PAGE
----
Tuesday, January 06, 2015

`Nothing, Ever, Anymore, For You'

In his Dictionary, Dr. Johnson defines literature as “learning; skill in letters” and learning as “literature; skill in languages or science; generally scholastic knowledge.” In his “Life of Milton” he says of the poet: “His literature was unquestionably great. He read all the languages which are considered either as learned or polite.” I propose that we widen Johnson’s already wide definitions to include learning in the broadest sense –tireless reading, yes, but also the less quantifiable though equally essential knowledge of the human heart. Writers learn to write by reading but also by living attentively. A friend writes: 

“I’m glad you mentioned Joshua Mehigan’s Accepting the Disaster. It’s a great book of poems. I have it on my bedside table. Last night I read “Believe It” once again. It’s short but powerful. It sounds grandiose and gaudily self-flattering but I find my sensibility consonant with that of Mehigan. He puts to rout the poetasters churning out jejune free verse. This guy is a poet.” 

Agreed, and here is “Believe It”: 

“Hard to believe that, after all of it,
in bed for good now, knowing you haven’t done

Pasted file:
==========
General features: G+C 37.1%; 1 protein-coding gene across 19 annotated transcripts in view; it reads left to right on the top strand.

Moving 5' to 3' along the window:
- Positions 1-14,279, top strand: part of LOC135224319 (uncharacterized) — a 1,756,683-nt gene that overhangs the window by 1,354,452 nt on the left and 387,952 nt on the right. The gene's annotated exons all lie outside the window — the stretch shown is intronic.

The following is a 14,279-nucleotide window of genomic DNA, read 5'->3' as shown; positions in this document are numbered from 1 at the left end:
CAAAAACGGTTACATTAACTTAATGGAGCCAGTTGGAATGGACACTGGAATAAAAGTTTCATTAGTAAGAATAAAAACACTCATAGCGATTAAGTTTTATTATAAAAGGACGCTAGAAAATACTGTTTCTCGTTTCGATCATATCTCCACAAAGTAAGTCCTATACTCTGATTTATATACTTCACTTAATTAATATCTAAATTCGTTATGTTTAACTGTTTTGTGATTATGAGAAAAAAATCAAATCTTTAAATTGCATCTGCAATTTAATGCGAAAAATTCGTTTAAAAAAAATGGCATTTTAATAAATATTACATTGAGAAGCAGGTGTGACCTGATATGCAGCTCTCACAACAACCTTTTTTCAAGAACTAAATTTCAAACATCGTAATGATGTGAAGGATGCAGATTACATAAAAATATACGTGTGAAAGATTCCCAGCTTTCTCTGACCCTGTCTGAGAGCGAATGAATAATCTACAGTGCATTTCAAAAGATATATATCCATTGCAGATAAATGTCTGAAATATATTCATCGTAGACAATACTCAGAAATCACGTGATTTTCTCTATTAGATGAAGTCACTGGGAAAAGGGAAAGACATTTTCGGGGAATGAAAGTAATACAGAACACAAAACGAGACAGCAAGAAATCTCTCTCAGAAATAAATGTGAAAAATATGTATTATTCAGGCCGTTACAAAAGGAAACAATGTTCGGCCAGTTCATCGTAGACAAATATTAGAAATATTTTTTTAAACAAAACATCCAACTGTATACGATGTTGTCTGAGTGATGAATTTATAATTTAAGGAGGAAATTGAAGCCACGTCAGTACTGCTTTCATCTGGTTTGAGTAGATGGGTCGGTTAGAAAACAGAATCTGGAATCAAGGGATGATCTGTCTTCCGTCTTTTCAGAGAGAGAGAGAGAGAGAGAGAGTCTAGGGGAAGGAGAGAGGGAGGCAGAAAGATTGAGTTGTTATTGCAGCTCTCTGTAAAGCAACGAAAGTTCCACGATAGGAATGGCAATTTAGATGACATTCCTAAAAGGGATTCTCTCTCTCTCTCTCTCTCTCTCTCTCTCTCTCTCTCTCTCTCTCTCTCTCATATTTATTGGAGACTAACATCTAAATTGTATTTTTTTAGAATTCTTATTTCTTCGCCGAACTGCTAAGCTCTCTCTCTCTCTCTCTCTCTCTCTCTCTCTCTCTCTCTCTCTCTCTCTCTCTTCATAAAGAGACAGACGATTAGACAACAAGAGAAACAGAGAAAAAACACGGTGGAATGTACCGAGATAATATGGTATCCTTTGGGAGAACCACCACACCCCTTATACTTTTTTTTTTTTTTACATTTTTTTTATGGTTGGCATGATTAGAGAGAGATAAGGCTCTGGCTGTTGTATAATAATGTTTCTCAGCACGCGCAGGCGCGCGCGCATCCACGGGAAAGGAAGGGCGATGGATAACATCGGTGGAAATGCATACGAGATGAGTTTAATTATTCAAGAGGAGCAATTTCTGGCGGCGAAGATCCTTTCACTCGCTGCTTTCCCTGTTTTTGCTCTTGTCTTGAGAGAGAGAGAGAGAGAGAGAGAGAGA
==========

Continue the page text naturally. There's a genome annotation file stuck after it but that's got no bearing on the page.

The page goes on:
one thing of any lasting benefit
or grasped how to be happy, or had fun, 

“you must surrender everything and pass
into a new condition that is not
night, or a country, or a sleep, or peace,
but nothing, ever, anymore, for you.” 

Mehigan pithily echoes Larkin’s “Not to be here, / Not to be anywhere, / And soon; nothing more terrible, nothing more true.” In his great conclusion to the “Life of Gray,” in which he lauds “Elegy Written in a Country Churchyard” and makes common cause with the common reader, Johnson writes: 

“The four stanzas beginning `Yet even these bones’ are to me original: I have never seen the notions in any other place; yet he that reads them here persuades himself that he has always felt them. Had Gray written often thus it had been vain to blame, and useless to praise him.”

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